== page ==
[Martin Taylor 931219 17:40]

It has many times been noted, usually in passing, that the perceptual signals

in a neural control network cannot take on negative values. If a signal at

any stage in the internal part of the control loop would take on a negative

value, its actual value is zero. In effect, real neural control systems pull,

rather than pull and push. The effect of a push is achieved by a separate

control system that pulls in the opposite direction.

A long time ago, Bill Powers and Greg Williams pointed out that if two opposed

control systems had square-law output functions, the combined pull-pull system

would act like a single linear control system in the region of overlap when

they both provided output. The equivalent reference level for this equivalent

linear system is the average of the two reference signals of the two one-way

ECSs, and its gain is a function of the difference between the two reference

signals. One must note that the "equivalent linear ECS" is a construct of an

outside observer. Neither of the individual pull-only ECSs is affected by the

existence of the other, except insofar as the opposition ensures that neither

can individually bring its perception to its reference value. Sustained error

is assured in such a system, so long as both real ECSs are generating output.

This sustained error may induce continuing reeorganization, but that is not a

thread I wish to pursue here.

The fact that two opposed pull-only systems can act like one simple two-way

system has been taken as indicating that it is unimportant to worry about the

one-way nature of the underlying "real" ECSs. It is thought that models can

equally well be built with two-way systems that are nice and linear, because

we know we can build equivalent linear systems out of the opposed one-way

square-law systems.

I think that pull-only systems permit a good deal more flexibility than that,

and that it is worthwhile to consider their behaviour in its own right.

One reason that it may be useful to consider the one-way systems as such is

that they do not have to be arranged on opposed pairs. Indeed, they probably

would not normally be so arranged. Consider as a mechanical analogue the

classic rubber-band demo, but with three persons holding three rubber bands

connected at a central knot, as in the figure. These three can control the

two-dimensional location of the knot, whereas it would take four one-way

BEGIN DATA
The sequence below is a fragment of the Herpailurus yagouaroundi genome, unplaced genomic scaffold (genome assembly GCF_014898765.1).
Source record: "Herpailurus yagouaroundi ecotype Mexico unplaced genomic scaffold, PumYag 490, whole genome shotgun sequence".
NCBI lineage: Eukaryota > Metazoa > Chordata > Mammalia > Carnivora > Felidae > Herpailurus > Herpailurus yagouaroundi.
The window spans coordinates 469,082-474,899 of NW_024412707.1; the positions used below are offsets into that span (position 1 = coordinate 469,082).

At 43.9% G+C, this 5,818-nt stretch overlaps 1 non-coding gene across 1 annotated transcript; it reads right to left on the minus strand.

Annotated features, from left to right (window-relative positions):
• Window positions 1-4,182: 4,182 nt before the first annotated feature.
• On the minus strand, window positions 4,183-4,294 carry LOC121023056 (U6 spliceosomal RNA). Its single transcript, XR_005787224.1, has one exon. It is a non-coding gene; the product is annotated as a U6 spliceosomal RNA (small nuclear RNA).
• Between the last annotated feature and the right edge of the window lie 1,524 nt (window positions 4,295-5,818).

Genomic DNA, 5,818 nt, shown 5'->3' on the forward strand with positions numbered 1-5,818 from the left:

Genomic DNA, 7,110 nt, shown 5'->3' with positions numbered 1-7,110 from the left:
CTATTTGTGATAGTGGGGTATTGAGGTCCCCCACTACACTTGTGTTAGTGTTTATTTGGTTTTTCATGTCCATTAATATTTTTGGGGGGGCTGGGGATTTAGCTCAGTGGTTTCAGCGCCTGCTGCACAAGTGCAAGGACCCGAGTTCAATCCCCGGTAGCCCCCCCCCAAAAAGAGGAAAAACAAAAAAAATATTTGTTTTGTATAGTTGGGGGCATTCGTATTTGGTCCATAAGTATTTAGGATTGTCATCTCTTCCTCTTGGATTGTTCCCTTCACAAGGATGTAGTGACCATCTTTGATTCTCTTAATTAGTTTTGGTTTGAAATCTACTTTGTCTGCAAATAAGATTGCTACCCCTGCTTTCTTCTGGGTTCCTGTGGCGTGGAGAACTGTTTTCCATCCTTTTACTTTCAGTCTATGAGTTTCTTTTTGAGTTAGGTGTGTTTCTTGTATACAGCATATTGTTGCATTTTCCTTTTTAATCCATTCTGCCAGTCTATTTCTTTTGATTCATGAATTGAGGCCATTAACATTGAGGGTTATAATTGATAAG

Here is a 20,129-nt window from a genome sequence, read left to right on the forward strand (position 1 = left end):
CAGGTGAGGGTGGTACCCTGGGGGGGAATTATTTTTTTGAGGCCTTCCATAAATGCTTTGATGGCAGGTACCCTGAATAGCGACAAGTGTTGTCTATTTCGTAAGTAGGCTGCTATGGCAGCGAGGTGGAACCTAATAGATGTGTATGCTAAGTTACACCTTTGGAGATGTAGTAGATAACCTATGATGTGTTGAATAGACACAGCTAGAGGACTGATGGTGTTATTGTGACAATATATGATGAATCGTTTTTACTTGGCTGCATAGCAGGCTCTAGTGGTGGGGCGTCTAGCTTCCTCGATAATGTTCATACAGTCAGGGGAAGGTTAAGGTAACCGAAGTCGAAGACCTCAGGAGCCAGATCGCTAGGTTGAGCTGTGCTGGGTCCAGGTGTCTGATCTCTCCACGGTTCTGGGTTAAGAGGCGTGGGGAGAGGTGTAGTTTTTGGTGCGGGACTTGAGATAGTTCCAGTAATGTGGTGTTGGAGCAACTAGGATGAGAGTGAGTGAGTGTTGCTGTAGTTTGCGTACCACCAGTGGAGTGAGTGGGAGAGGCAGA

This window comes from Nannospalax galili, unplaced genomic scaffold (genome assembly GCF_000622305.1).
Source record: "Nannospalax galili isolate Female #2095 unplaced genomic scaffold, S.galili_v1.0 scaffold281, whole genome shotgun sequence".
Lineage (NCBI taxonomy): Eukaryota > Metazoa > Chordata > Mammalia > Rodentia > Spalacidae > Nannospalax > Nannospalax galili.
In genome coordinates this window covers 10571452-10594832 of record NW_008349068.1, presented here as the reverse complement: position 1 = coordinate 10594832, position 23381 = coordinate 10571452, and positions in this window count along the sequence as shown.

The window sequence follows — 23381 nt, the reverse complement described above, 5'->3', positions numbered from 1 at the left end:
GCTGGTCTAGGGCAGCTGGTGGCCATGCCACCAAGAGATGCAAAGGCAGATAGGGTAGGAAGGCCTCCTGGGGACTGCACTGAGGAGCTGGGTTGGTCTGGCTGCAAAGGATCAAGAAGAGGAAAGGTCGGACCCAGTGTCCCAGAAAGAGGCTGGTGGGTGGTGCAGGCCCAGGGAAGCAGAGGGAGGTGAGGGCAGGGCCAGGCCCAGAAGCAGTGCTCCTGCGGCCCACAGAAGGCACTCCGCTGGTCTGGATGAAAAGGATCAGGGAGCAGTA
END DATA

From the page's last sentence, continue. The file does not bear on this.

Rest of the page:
systems to control the two-dimensional location if they were arranged as

opposed pairs.

\ |

\ |

O----- rather than -----O-----

/ |

/ |

In three dimensions, four one-way systems suffice, or three opposed pairs (six

one-way systems). In general, it takes 2N one-way systems to achieve control

in N dimensions if the one-way systems are arranged in opposed pairs, and only

N+1 if they are used individually at the corners of an N-dimensional

triangular pyramid.

On the general principle that nature tends to prefer efficiency over waste, we

may guess that our own one-way ECSs are arranged in opposed pairs only where

their outputs directly generate mechanical movements that are restricted to

angles in a single plane. This happens only at the physical output surface of

the body, not at any higher level of perceptual control, where the

dimensionality of the control possibilities is limited only by the total

number of available degrees of freedom.

It seems worthwhile to extend Bill and Greg's result for opposed square-law

systems. These extended results may be well known, but as far as I am aware,

they have not been described on CSG-L.

I should probably add my usual caveat when presenting algebraic results: I make

no guarantees as to the absence of sign inversions and similar typos. But I

believe the main results to be correct.

Consider two one-way ECSs whose sensory inputs derive from the same physical

variable, such as the position, s, of the knot in a rubber band. The

perceptual signal in ECS 1 is p1(s), and in ECS 2 it is p2(s). s is defined

in the reference frame of an external observer, which we will for convenience

align with that of ECS 1. Accordingly, positive changes in s will result in

positive changes in the perceptual signal of ECS 1 and negative changes in the

perceptual signal of ECS 2. Ignoring resting-level constants that keep the

perceptual signals positive, and that are matched in the reference signals, we

can take the two perceptual input functions as +1 and -1 respectively, so that

p1 = s and p2 = -s.

The reference signals are different in the two ECSs--call them r1 and r2,

ignoring again the resting-level constants that are the same as for the

corresponding perceptual signals. In the reference frame of the ECS, these

values are positive, but in the observer's reference frame (which we assume to

be aligned with that of ECS 1), r2 is negative apart from the resting-level

constant. The resulting error signals are e1 and e2. No signal can have a

negative value, so in ECS 1, e1 = r1-s or zero, whichever is greater, and in

ECS 2, e2 = s-r2 or zero. The outputs O1 and O2 are functions G1 and G2 of

their respective error signals (presumably G1 and G2 are extended time

functions, but this does not affect the following derivation, so we will

assume that they are functions only of the current value of their respective

error signals).

Finally, the value of the physical variable s (not observable by either ECS

except as transformed into p1 or p2) is given by D+G1(e1)-G2(e2), where D is

the disturbance. There is a minus sign associated with G2 because in the

observer's frame of reference, the output of ECS 2 opposes that of ECS 1.

The loop calculation can be done as readily with this configuration as with a

normal simple ECS, as follows:

s = D + G1(e) - G2(e) = D + G1(r1-s) - G2(s-r2)

If the form of G is known, this can be carried further. Here are three well-

known cases:

(a) G2=0, G1(x) = G*x (an ordinary linear control system)

(b) Gn(x) = G*x (two opposed linear systems)

(c) Gn(x) = G * x^2, x>0, Gn(x) = 0, x<0 (two opposed square-law systems)

Case (a), simple ECS:

s = D + G*(r1-s)

s(1+G) = D+G*r1

s = D(1/1+G) + r1*(G/1+G)

A useful way of looking at this is to look at how much change there is in s

for an infinitesimal change in D--to compute ds/dD--the index of control as

seen by an outside observer who may be applying the Test by introducing D. In

the case of the simple ECS it is X = 1/(1+G). The equivalent output gain of

any ECS is G = (1-X)/X, an expression used in what follows.

Case (b), two conflicted linear ECSs of equal gain: